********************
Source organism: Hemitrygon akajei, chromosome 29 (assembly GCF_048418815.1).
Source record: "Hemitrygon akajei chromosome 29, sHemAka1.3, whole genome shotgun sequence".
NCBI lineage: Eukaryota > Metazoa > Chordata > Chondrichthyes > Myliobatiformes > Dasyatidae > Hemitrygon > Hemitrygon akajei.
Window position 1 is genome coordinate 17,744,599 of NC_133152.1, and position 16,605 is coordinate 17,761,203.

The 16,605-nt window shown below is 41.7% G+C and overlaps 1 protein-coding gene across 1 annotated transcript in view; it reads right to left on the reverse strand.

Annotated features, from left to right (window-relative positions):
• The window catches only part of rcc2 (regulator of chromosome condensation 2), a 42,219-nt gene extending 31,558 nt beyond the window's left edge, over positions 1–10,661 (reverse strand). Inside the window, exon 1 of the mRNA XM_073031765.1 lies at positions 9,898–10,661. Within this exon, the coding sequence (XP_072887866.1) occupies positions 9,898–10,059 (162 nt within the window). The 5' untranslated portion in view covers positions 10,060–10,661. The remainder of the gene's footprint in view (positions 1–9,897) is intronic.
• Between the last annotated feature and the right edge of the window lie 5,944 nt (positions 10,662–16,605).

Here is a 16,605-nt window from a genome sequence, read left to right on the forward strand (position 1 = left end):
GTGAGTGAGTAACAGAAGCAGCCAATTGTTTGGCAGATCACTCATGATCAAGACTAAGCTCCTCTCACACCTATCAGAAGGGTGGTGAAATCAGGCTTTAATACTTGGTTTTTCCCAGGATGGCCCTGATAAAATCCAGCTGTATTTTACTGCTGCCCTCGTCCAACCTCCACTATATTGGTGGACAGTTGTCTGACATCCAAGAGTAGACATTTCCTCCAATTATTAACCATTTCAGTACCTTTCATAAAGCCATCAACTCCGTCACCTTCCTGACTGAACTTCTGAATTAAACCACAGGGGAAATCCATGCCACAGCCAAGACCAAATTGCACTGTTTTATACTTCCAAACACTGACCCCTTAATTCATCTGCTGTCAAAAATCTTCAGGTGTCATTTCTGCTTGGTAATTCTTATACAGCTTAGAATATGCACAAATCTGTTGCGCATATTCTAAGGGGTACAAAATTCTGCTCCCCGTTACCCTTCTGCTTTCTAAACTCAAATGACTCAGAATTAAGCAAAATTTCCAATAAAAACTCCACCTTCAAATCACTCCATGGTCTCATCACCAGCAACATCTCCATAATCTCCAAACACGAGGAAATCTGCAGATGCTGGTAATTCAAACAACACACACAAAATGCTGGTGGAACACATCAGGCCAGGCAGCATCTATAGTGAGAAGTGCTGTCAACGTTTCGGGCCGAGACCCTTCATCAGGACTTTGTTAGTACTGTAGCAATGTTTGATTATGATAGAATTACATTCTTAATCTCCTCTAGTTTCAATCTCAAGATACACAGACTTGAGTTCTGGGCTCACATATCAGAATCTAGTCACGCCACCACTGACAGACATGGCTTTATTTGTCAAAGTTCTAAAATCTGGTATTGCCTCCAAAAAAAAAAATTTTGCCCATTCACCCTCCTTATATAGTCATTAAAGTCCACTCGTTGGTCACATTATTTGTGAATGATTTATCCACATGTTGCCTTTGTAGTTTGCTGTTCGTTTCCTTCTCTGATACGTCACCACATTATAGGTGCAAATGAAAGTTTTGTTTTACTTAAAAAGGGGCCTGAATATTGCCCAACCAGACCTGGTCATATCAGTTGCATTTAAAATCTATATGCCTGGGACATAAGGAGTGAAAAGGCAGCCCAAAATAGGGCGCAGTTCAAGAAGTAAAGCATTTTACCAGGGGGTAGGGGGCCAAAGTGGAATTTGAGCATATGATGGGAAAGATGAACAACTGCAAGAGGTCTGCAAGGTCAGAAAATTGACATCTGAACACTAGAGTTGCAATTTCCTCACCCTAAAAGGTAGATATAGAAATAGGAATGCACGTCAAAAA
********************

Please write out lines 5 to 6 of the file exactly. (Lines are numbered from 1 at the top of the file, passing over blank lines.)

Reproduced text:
The 16,605-nt window shown below is 41.7% G+C and overlaps 1 protein-coding gene across 1 annotated transcript in view; it reads right to left on the reverse strand.

Annotated features, from left to right (window-relative positions):